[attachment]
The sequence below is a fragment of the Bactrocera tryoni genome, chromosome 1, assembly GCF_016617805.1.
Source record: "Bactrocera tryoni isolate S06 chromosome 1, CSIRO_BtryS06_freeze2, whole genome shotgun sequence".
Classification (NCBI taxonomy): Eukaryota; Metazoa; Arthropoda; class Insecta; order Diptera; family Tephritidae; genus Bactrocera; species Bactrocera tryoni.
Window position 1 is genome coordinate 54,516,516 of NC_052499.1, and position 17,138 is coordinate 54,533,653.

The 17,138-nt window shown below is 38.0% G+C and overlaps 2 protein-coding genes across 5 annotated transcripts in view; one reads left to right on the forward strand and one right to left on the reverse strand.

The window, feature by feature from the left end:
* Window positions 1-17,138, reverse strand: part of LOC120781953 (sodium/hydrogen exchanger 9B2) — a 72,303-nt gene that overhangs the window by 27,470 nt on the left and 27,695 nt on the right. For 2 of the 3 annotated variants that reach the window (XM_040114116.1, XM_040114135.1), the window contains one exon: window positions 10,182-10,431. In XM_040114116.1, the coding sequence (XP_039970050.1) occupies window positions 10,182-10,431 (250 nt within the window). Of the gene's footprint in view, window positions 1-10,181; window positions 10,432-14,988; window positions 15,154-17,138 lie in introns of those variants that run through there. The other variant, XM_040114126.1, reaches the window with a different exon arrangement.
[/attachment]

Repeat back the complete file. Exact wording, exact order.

The sequence below is a fragment of the Bactrocera tryoni genome, chromosome 1, assembly GCF_016617805.1.
Source record: "Bactrocera tryoni isolate S06 chromosome 1, CSIRO_BtryS06_freeze2, whole genome shotgun sequence".
Classification (NCBI taxonomy): Eukaryota; Metazoa; Arthropoda; class Insecta; order Diptera; family Tephritidae; genus Bactrocera; species Bactrocera tryoni.
Window position 1 is genome coordinate 54,516,516 of NC_052499.1, and position 17,138 is coordinate 54,533,653.

The 17,138-nt window shown below is 38.0% G+C and overlaps 2 protein-coding genes across 5 annotated transcripts in view; one reads left to right on the forward strand and one right to left on the reverse strand.

The window, feature by feature from the left end:
* Window positions 1-17,138, reverse strand: part of LOC120781953 (sodium/hydrogen exchanger 9B2) — a 72,303-nt gene that overhangs the window by 27,470 nt on the left and 27,695 nt on the right. For 2 of the 3 annotated variants that reach the window (XM_040114116.1, XM_040114135.1), the window contains one exon: window positions 10,182-10,431. In XM_040114116.1, the coding sequence (XP_039970050.1) occupies window positions 10,182-10,431 (250 nt within the window). Of the gene's footprint in view, window positions 1-10,181; window positions 10,432-14,988; window positions 15,154-17,138 lie in introns of those variants that run through there. The other variant, XM_040114126.1, reaches the window with a different exon arrangement.